Bid It! Bourbon County, which was created in January and is found through Facebook, has grown so large that administrators of the site have decided to create a separate website for the free service, www.bidsanddibs.com, and physical store located at 19 S. Main St. The website won't be accessible until next month.
They have also changed the name of the service, which allows Bourbon County residents and other members from various counties and states to browse auctions and place bids for a variety of items, to Bids and Dibs.
"We're hoping to have the website open by the third week of July," co-administrator Angie Simon said. "The store will hopefully open before the start of school."
Simon and her friend Missy Reynolds created the site earlier this year after seeing the popularity of similar ventures in nearby counties.
With the new site, each seller will be able to have his or her own custom page for listing items. The page will keep track of items being sold, which auctions the user has placed bids, auctions the user has won, or just items the user is watching.
Other features will include a system that is fully automated, including a countdown clock for the auctions. There will also be a "buy it now" option on the auctions.
Simon said the current Bid It! Bourbon County site "will stay open for awhile," but she thinks most people will shift to using the new site once it becomes functional "for the sheer ease of use." She said customers should use the store "for convenience."
Currently, many buyers and sellers are meeting at various times at Skubitz Plaza to conduct transactions for items and it can be difficult and inconvenient for people to meet for the exchanges within the 48-hour time frame items up for bid can be listed, Simon said.
"The store gives the freedom for transactions at their convenience," she said.
The site will remain free for users who handle transactions themselves.
For a 10 percent transaction fee, the store will handle any business for individuals who wish to sell items and have their items picked up by buyers at the store.
Buyers will have a full week to pick up items on their schedule. The store will also serve as a small resale shop carrying mainly new, name brand clothing and household goods, Simon said.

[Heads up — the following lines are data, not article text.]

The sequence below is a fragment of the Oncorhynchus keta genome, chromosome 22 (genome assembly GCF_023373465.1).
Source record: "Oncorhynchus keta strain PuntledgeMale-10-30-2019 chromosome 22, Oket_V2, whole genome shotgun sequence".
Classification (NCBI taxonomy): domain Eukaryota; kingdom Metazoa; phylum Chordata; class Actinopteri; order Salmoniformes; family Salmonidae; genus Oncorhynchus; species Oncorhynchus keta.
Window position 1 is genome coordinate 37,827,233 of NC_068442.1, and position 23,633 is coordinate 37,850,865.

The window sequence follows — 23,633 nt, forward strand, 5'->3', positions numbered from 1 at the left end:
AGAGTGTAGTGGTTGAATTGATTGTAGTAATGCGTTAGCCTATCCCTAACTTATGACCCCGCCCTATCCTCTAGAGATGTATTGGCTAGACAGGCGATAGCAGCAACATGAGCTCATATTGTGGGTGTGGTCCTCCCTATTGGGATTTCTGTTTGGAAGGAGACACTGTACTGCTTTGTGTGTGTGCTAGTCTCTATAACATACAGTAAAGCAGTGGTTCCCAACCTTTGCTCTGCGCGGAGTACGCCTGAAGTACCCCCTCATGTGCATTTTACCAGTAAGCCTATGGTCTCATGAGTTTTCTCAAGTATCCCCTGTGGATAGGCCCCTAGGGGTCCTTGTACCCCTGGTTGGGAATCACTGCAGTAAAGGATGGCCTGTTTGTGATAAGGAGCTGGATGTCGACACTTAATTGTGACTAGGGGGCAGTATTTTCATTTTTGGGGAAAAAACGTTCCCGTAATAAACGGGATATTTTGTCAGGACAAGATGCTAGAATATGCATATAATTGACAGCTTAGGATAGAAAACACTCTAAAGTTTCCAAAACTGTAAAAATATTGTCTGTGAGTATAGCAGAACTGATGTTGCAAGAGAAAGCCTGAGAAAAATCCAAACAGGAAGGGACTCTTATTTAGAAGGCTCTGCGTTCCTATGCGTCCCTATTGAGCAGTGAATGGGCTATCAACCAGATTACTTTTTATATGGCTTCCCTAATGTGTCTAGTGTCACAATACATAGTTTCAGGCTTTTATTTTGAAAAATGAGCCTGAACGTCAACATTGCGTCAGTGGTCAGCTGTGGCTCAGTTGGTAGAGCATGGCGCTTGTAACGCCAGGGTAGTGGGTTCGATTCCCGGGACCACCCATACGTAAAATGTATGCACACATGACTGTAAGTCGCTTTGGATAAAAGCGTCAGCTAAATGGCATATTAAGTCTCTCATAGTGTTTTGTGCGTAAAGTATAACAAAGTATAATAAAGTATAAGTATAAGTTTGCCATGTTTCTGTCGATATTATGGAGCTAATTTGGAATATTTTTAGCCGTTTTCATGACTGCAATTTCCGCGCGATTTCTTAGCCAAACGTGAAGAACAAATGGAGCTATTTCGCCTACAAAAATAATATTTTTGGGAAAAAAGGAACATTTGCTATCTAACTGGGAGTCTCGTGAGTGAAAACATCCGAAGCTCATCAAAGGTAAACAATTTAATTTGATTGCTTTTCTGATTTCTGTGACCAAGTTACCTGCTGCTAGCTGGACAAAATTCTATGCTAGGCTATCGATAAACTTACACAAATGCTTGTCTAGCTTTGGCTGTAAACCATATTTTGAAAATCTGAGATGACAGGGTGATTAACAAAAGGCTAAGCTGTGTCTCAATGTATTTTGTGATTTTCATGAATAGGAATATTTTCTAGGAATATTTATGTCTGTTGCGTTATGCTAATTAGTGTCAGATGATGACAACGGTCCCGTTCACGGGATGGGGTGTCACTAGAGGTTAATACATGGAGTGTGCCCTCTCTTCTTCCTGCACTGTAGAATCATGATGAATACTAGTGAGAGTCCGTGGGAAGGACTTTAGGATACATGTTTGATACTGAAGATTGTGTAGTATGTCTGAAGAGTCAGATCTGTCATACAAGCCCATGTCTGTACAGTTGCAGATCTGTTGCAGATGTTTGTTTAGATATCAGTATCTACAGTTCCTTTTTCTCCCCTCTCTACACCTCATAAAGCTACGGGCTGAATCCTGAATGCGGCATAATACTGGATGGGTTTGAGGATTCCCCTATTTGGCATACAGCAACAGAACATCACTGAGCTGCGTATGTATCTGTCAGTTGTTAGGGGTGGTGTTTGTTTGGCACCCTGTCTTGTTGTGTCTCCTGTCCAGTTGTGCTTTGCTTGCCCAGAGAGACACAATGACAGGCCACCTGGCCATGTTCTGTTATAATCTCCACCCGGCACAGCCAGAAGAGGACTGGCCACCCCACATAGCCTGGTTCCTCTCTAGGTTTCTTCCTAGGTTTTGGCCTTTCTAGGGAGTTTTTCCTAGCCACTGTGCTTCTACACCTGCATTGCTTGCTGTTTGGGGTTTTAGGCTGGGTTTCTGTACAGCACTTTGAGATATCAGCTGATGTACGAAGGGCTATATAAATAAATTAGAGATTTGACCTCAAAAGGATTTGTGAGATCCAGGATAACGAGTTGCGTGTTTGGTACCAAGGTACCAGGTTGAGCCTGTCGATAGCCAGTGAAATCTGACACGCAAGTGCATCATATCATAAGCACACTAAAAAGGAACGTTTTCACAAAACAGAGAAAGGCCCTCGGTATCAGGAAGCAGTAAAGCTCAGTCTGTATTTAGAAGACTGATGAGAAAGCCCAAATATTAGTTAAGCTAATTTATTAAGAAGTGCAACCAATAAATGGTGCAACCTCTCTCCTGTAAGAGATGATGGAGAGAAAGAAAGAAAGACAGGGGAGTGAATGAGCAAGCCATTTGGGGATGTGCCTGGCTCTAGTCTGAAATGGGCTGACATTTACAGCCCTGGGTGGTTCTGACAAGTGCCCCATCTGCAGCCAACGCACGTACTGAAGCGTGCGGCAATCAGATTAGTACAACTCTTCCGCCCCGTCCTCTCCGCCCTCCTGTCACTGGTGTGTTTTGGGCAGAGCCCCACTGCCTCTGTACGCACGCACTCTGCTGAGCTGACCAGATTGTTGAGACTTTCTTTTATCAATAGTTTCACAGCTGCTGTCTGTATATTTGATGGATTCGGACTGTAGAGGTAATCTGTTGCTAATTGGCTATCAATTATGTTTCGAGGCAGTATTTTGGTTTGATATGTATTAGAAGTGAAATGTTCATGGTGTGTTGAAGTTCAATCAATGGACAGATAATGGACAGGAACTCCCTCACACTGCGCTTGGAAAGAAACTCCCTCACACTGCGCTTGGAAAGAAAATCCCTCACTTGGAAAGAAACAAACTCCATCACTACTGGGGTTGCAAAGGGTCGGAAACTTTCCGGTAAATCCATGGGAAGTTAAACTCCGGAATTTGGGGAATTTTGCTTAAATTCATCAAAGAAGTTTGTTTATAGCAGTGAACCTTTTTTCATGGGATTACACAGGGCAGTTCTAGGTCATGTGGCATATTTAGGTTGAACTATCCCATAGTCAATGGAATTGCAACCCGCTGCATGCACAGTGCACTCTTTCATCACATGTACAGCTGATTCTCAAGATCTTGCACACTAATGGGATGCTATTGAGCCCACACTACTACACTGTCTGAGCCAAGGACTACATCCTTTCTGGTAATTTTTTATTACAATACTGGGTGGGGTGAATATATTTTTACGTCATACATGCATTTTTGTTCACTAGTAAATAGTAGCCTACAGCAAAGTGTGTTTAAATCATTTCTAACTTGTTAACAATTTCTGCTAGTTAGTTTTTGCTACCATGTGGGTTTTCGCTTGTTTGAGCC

"Those who wish to sell, but do not like the extra work of trying to meet buyers to exchange goods and money can choose the pick-up at Bids and Dibs option when posting an auction," Simon said.
Simon said she and Reynolds had no idea that creating a small, free auction site could grow to this point and have such an impact on the local economy.
"There are people from six different states currently using (the site) and coming to Fort Scott to pick up stuff," she said. "Plus they are shopping and eating locally and visiting local gas stations."
Businesses and vendors currently cannot list items on the site due to liability and tax reasons, but will be able to use the new site as a selling tool, she said.
A common misconception she has run across when talking to site users is that members will be charged a fee to use the site, which Simon said is "not true."
Most of the feedback she has received from members and the public about the forthcoming changes has been "incredibly positive," Simon said.
"They are looking forward to the changes and being able to search by category and location," she said.
Simon said updates on progress regarding the new site and store will continue to be posted on the current Bid It! Bourbon County Facebook page, www.facebook.com/BidsandDibs.
The site currently has more than 4,700 members after growing to more than 1,100 members in its first two weeks of existence, and gains about 900 new members each month, Simon said.
Simon and Reynolds started the venture as a hobby that they have now turned into a business that they hope continues to grow and remain successful. Simon said one goal is to set up a program involving portions of store sales being given to Bourbon County youth programs.
Bids and Dibs' mission, according to a statement, is to become a local selling solution for small businesses by increasing unit sales and foot traffic in brick and mortar stores and using social media to bridge the gap of e-commerce for "mom and pop shops."
"Most small businesses cannot afford to maintain their own selling website and dedicate the man hours it takes to keep it vital and attract the masses," Simon said. "It is simply too cost prohibitive. That is where Bids and Dibs comes into play."
Erin Vann, co-owner of eNVy Babies and Kids and NV Photo, 122 S. Main St., said she uses the website for personal sales and Bids and Dibs has helped create awareness of the business she owns with her sister, Trisha Newton.
It has the potential to create more downtown foot traffic.
"From a business standpoint, it's beneficial to anyone trying to generate foot traffic," she said. "Seeing the popularity Bid It! (Bourbon County) has had, and with the economy the way it is, it should increase our visibility to that market."
Vann said she is "excited" about the new site and the ability to list the store's products or advertisements on it.
"It's good to let people know we're here," she said.
Local residents Kent and Amy Boyd own the building where the store will be located and are completing the restoration.
Businesses and vendors who want selling information can email Kristin Boyd at email@example.com.